Don’t Forget About Your Healthy Employees

The problem with employee wellness programs is that only people who are already healthy usually participate.

WEA Trust Health Promoter, Chris Ceniti, has heard versions of this idea from benefits professionals throughout his 20-plus years in the employee health promotions field.

They'd say, "People who are already in good shape show up for a pat on the back, and these other people - who I know are at high risk - aren't there, Ceniti recalls. "But that's looking at wellness backward."

Yes, an important goal of wellness programs is to help high-risk employees improve, Ceniti acknowledges. The wellness movement, however, was created to move what he calls the predominant "sick-care' paradigm toward more of a true health-care paradigm.

"The U.S. may be the best in the world at treating symptoms and disease. But the art of a wellness program is to reach people before they get sick, when they're still at low risk, and keep them there," Ceniti says. "That's how employers get the best value from a wellness program."

Research: Preserving good health has highest value to employers

Seminal wellness research in the 1990s, led by Dr. Dee Edington as director of the University of Michigan's Health Management Research Center, showed that helping employees preserve good health saves employers more benefit dollars than reversing poor health.

In measuring a population of employees who had participated in Health Risk Assessments (HRAs) for two consecutive years, Edington's team confirmed what you'd expect: The employer's medical costs increased for employees whose risk factors (obesity, high blood pressure, smoking, etc.) increased from one year to the next; and the costs decreased for employees whose risk factors decreased.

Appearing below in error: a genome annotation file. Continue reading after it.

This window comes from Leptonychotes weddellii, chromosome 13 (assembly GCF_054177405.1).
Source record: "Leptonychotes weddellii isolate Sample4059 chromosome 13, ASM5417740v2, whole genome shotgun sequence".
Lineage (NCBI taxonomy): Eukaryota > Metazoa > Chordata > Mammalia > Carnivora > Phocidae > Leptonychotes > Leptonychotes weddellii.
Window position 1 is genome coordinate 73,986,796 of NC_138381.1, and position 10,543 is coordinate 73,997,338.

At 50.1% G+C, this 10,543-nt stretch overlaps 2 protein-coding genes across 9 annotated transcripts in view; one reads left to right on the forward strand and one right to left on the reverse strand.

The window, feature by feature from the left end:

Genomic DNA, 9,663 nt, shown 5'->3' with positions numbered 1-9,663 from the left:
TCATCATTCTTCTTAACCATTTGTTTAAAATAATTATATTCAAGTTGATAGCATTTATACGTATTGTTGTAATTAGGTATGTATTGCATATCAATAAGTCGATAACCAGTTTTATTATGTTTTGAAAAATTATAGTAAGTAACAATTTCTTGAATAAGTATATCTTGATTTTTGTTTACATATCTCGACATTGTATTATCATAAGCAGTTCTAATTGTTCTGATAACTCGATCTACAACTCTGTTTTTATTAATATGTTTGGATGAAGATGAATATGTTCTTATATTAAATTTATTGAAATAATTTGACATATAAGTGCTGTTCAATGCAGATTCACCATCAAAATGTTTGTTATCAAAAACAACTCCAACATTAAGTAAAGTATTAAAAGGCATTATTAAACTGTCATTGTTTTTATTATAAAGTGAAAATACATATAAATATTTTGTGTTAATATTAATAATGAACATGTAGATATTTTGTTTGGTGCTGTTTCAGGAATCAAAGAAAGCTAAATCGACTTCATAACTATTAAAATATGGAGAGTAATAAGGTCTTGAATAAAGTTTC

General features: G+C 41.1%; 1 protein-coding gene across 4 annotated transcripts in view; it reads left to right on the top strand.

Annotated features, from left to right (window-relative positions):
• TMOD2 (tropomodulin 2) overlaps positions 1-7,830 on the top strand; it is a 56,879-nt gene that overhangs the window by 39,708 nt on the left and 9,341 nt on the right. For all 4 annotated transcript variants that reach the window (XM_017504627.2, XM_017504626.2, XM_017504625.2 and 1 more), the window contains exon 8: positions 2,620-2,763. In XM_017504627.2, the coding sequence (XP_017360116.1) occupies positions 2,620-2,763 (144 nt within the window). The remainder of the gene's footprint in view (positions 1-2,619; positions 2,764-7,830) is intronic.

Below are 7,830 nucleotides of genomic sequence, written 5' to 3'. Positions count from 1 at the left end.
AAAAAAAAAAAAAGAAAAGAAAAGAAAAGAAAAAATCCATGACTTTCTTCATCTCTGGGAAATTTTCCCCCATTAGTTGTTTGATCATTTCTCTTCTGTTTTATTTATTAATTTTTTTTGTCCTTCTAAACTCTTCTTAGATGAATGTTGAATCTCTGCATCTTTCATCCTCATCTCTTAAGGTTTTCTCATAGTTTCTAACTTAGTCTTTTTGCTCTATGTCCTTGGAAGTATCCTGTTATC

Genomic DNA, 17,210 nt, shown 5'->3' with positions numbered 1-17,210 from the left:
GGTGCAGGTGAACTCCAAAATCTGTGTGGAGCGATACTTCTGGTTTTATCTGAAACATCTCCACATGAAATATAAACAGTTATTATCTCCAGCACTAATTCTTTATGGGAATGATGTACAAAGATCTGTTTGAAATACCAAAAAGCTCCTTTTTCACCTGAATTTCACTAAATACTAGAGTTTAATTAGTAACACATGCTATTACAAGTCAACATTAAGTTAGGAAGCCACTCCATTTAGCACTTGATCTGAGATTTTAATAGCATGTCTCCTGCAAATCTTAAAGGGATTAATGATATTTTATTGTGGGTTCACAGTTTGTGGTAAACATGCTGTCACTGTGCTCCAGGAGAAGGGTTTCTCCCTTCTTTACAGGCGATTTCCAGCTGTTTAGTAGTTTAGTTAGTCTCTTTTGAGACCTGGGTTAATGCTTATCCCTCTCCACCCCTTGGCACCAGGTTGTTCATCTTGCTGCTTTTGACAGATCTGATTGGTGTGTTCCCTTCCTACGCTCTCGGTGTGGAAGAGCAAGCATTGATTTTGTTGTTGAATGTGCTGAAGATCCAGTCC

But here's what you might not expect: The mean increase in an employer's medical cost for each risk factor an employee added during the year was $350; while the mean decrease for each risk factor an employee eliminated was only $150.

"Keep in mind these dollar values are from the early 2000s," Ceniti says, "but the concept this research quantified has remained valid over the years." He cites another study led by Edington in 2010 that showed just how quickly your employee population can move from low risk to higher risk.

Avoid the natural flow toward poorer health

Again, measuring an employee population through HRA data from consecutive years, the research yielded the average annual "natural flow" of employees from low or medium risk to a higher risk category:

5% of low-risk employees increased to high risk 25% of low-risk employees increased to moderate risk 20% of moderate-risk employees increased to high risk

Think of Edington's natural flow as a river your employees are floating in, naturally tending to go downstream to poorer health as they get older. Ceniti says, "A strong wellness program can help employees move back upstream, but it's at least as important to help folks stay where they are, so they don't just flow along with the current unnoticed until they show up on your medical claims list."

Getting healthy employees involved

To interest low- and moderate-risk employees in a wellness program, Ceniti recommends volunteer events that get people moving, such as runs, walks, and volunteer community clean-up or construction campaigns.

He stresses that these activities should accompany the basic elements of a holistic wellness program, including: annual HRAs and biometric screenings, printed and online resources on fitness, nutrition, mental health, etc., visible leadership and communication championed by top management, and incentives.

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